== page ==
How N.C. A&T students changed the way Greensboro newspapers make headlines

 In 2019, North Carolina A&T State University students researched local news reporting in Greensboro and discovered that media outlets often used the institution as a locator for crime in its surrounding region.

Despite the crimes often being unrelated to the university, headlines like “Person shot in leg at convenience store near NC A&T” were harming the image of HBCUs and perpetuating implicit racial biases in the Greensboro region.

Further research revealed that N.C. A&T. wasn’t the only HBCU facing the issue — other schools in the country, like Howard University, were being falsely portrayed.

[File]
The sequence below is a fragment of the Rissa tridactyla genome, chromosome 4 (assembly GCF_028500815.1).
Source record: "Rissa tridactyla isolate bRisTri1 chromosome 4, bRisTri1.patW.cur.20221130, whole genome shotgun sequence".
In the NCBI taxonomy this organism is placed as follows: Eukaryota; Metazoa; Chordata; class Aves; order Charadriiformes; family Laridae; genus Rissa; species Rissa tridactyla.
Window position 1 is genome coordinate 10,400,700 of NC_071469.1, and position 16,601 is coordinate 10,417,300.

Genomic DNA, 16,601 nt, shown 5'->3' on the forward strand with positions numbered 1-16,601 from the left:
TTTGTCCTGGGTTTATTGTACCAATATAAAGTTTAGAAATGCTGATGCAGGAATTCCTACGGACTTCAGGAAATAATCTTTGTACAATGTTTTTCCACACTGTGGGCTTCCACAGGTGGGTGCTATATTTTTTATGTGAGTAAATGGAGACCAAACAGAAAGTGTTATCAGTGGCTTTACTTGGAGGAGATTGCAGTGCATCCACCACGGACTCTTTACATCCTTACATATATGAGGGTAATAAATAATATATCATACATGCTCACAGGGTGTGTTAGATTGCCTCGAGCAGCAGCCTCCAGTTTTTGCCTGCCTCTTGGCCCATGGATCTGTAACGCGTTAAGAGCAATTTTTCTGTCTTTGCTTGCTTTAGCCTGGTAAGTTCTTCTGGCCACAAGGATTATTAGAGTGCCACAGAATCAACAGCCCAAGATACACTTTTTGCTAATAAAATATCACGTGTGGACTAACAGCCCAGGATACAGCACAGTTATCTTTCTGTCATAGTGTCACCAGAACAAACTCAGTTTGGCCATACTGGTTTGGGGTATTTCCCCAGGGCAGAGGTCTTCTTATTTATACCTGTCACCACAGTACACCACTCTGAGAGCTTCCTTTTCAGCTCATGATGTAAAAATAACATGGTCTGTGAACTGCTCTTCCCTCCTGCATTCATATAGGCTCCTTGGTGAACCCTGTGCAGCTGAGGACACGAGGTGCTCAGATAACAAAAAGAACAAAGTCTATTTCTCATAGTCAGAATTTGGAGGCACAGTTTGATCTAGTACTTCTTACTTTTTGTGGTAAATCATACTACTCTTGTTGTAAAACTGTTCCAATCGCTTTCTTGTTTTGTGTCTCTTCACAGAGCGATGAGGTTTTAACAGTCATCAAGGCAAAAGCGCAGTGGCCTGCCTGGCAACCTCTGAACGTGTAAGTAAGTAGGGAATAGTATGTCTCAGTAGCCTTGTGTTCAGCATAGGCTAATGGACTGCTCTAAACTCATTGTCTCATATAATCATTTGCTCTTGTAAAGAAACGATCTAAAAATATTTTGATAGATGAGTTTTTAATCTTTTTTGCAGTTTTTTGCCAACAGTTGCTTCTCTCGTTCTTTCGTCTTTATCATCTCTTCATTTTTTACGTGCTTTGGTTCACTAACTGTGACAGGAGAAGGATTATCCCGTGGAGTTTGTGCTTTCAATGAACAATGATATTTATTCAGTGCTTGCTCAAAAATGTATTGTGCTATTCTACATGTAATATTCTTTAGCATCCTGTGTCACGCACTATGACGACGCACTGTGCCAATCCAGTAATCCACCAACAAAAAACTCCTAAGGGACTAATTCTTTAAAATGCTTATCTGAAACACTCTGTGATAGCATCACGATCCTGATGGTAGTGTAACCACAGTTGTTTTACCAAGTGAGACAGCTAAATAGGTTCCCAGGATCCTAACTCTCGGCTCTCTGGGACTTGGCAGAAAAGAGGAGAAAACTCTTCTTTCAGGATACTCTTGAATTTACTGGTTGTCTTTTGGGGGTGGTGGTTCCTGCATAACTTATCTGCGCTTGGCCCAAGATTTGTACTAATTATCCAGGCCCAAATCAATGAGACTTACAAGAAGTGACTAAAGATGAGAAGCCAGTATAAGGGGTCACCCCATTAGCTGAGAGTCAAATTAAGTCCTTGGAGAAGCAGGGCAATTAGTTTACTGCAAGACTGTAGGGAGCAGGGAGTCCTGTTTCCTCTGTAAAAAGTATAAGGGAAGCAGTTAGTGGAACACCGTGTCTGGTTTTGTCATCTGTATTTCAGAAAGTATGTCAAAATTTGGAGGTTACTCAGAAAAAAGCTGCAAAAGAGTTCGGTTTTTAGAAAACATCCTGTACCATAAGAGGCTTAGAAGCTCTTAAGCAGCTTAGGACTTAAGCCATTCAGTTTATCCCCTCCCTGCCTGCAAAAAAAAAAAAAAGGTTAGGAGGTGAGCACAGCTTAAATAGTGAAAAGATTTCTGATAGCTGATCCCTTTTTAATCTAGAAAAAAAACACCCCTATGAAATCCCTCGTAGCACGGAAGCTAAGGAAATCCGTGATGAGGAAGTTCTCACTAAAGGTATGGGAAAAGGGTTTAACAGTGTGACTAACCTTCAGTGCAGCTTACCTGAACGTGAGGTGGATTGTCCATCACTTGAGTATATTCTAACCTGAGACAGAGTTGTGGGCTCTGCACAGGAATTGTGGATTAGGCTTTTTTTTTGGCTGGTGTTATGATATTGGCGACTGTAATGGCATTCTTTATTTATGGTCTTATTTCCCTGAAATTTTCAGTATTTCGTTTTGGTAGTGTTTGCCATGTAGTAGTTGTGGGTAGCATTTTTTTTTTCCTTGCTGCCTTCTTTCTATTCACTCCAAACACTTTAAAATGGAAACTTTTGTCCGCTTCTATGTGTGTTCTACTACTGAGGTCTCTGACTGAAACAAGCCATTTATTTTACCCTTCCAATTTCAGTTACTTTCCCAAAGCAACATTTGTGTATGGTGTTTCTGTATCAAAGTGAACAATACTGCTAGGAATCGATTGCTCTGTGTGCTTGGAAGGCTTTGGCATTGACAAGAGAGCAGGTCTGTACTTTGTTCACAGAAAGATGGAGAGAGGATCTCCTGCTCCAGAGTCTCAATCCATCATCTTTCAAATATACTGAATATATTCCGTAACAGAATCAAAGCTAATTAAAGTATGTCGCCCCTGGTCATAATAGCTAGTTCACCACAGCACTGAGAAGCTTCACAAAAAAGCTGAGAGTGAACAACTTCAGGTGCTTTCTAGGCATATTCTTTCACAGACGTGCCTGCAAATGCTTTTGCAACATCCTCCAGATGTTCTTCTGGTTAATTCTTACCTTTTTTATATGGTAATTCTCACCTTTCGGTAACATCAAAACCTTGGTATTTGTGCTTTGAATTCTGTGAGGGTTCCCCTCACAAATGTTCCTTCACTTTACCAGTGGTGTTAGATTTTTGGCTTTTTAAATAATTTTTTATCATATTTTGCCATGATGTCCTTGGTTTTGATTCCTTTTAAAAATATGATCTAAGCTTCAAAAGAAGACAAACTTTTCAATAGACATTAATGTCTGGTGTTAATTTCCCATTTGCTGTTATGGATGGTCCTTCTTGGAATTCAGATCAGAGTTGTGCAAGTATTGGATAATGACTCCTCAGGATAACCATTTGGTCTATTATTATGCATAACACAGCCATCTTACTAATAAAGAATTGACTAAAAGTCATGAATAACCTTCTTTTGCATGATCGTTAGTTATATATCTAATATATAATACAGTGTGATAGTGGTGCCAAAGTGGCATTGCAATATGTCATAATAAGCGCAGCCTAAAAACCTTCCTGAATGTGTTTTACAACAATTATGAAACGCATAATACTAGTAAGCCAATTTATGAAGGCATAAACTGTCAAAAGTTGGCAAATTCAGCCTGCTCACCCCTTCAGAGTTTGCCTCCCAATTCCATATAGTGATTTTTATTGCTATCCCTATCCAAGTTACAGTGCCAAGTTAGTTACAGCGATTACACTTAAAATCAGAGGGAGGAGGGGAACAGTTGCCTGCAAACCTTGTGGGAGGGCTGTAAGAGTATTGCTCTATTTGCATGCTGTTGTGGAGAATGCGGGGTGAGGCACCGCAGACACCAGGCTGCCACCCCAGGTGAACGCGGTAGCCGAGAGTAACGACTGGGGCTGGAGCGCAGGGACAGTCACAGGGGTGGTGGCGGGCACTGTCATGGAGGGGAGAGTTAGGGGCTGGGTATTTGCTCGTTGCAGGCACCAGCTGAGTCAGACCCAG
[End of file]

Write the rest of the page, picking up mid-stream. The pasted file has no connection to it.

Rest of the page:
Alexis Wray, the then-editor-in-chief of The A&T Register, organized a meeting with six local media outlets to discuss the students’ findings. When media professionals weren’t responding to emails or phone calls, Wray would visit their offices in person.

The result? Greensboro newspapers found new ways to frame crime stories in their headlines, using street names rather than landmarks as locators.

Read the full story, published by UNC Table Stakes cohort one member Scalawag.